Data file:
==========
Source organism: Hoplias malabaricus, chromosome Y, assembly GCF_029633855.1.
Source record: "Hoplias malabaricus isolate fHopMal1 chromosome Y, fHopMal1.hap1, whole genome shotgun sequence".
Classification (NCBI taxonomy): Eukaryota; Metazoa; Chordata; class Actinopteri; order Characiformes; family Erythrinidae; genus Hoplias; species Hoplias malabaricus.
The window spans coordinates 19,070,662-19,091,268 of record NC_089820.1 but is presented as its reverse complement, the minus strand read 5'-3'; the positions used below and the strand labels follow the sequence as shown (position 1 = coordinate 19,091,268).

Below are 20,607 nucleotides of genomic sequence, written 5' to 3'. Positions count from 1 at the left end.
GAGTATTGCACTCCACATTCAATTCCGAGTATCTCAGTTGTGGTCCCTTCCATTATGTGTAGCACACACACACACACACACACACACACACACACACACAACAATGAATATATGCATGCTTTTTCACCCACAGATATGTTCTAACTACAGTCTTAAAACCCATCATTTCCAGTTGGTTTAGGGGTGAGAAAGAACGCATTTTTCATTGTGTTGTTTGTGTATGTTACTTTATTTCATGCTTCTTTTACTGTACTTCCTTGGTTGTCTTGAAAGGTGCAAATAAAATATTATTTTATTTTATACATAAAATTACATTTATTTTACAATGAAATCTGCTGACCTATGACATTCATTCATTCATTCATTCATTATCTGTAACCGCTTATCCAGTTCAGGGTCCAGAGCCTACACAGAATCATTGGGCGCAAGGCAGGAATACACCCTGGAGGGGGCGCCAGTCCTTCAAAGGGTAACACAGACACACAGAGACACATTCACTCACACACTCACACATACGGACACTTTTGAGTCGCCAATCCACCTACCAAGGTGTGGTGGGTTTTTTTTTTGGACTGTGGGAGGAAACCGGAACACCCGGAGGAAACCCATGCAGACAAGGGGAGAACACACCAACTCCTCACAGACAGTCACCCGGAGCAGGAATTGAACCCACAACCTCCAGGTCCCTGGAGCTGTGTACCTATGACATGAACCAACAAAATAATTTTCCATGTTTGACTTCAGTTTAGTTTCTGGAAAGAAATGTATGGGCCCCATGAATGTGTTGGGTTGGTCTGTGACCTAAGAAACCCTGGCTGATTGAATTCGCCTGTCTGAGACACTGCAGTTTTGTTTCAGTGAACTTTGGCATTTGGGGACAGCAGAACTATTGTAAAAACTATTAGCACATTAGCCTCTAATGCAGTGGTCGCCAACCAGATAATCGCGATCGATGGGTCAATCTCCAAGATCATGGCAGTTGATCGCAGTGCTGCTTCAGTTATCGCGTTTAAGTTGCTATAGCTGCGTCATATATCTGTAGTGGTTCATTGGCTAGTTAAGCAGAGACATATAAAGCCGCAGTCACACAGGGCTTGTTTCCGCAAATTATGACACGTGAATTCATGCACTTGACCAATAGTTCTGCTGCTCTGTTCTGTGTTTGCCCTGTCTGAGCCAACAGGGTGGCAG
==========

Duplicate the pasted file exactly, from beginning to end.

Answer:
Source organism: Hoplias malabaricus, chromosome Y, assembly GCF_029633855.1.
Source record: "Hoplias malabaricus isolate fHopMal1 chromosome Y, fHopMal1.hap1, whole genome shotgun sequence".
Classification (NCBI taxonomy): Eukaryota; Metazoa; Chordata; class Actinopteri; order Characiformes; family Erythrinidae; genus Hoplias; species Hoplias malabaricus.
The window spans coordinates 19,070,662-19,091,268 of record NC_089820.1 but is presented as its reverse complement, the minus strand read 5'-3'; the positions used below and the strand labels follow the sequence as shown (position 1 = coordinate 19,091,268).

Below are 20,607 nucleotides of genomic sequence, written 5' to 3'. Positions count from 1 at the left end.
GAGTATTGCACTCCACATTCAATTCCGAGTATCTCAGTTGTGGTCCCTTCCATTATGTGTAGCACACACACACACACACACACACACACACACACACACAACAATGAATATATGCATGCTTTTTCACCCACAGATATGTTCTAACTACAGTCTTAAAACCCATCATTTCCAGTTGGTTTAGGGGTGAGAAAGAACGCATTTTTCATTGTGTTGTTTGTGTATGTTACTTTATTTCATGCTTCTTTTACTGTACTTCCTTGGTTGTCTTGAAAGGTGCAAATAAAATATTATTTTATTTTATACATAAAATTACATTTATTTTACAATGAAATCTGCTGACCTATGACATTCATTCATTCATTCATTCATTATCTGTAACCGCTTATCCAGTTCAGGGTCCAGAGCCTACACAGAATCATTGGGCGCAAGGCAGGAATACACCCTGGAGGGGGCGCCAGTCCTTCAAAGGGTAACACAGACACACAGAGACACATTCACTCACACACTCACACATACGGACACTTTTGAGTCGCCAATCCACCTACCAAGGTGTGGTGGGTTTTTTTTTTGGACTGTGGGAGGAAACCGGAACACCCGGAGGAAACCCATGCAGACAAGGGGAGAACACACCAACTCCTCACAGACAGTCACCCGGAGCAGGAATTGAACCCACAACCTCCAGGTCCCTGGAGCTGTGTACCTATGACATGAACCAACAAAATAATTTTCCATGTTTGACTTCAGTTTAGTTTCTGGAAAGAAATGTATGGGCCCCATGAATGTGTTGGGTTGGTCTGTGACCTAAGAAACCCTGGCTGATTGAATTCGCCTGTCTGAGACACTGCAGTTTTGTTTCAGTGAACTTTGGCATTTGGGGACAGCAGAACTATTGTAAAAACTATTAGCACATTAGCCTCTAATGCAGTGGTCGCCAACCAGATAATCGCGATCGATGGGTCAATCTCCAAGATCATGGCAGTTGATCGCAGTGCTGCTTCAGTTATCGCGTTTAAGTTGCTATAGCTGCGTCATATATCTGTAGTGGTTCATTGGCTAGTTAAGCAGAGACATATAAAGCCGCAGTCACACAGGGCTTGTTTCCGCAAATTATGACACGTGAATTCATGCACTTGACCAATAGTTCTGCTGCTCTGTTCTGTGTTTGCCCTGTCTGAGCCAACAGGGTGGCAG